If flu viruses have favoured hook-up spots, then pig pens would be high on the list. Their airways contain molecules that both bird flu viruses and mammalian flu viruses can latch onto. This means that a wide range of flu strains can infect pigs, and if two viruses infect the same cell, they can shuffle their genes to create fresh combinations.
This process is called reassortment. In 2009, it created a strain of flu that leapt from pigs to humans, triggering a global pandemic. If we needed proof that pigs are “mixing vessels” for new and dangerous viruses, the pandemic was it.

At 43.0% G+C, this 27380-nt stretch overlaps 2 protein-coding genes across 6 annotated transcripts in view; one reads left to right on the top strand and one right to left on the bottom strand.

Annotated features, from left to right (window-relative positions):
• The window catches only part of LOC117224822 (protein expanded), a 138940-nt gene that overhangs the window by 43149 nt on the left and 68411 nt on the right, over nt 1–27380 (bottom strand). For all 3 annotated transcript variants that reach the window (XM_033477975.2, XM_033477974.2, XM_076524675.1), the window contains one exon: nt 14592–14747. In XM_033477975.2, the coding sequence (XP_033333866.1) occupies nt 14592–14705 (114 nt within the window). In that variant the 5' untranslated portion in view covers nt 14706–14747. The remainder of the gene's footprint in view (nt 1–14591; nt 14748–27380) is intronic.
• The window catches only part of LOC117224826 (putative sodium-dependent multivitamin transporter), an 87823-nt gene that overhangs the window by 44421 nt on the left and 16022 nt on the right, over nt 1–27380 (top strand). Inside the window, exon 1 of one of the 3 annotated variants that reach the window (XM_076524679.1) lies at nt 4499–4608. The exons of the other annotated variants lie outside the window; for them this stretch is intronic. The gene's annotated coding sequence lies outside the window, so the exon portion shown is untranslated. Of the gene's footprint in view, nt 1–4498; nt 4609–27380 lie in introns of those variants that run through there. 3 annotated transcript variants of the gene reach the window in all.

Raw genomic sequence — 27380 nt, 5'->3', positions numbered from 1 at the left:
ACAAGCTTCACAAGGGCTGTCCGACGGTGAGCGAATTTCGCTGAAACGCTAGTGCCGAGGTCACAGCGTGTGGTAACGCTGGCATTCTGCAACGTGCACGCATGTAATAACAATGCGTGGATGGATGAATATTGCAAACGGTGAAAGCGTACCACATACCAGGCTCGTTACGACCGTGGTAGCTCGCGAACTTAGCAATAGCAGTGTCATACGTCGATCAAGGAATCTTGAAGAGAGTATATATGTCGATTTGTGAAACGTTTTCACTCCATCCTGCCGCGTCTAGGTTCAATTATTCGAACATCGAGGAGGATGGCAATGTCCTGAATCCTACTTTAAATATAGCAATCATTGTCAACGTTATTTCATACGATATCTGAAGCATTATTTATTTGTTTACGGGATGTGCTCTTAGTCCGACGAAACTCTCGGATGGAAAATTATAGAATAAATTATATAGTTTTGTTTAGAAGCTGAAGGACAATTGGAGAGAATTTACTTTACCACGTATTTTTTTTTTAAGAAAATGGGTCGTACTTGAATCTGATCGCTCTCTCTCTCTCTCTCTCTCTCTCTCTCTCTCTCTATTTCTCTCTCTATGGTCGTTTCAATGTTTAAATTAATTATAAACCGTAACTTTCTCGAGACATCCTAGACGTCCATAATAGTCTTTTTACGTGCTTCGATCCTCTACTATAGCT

Now, scientists have found a new strain of flu in Korean pigs that remphasises the threat. It’s an H1N2, subtly different to the H1N1 virus behind the recent pandemic. But it’s got all the makings of a serious problem. It can kill ferrets – the animal of choice for representing human flu infections. And it spreads through the air between them. I’ve written about this new strain for Nature News, so head over there for more details.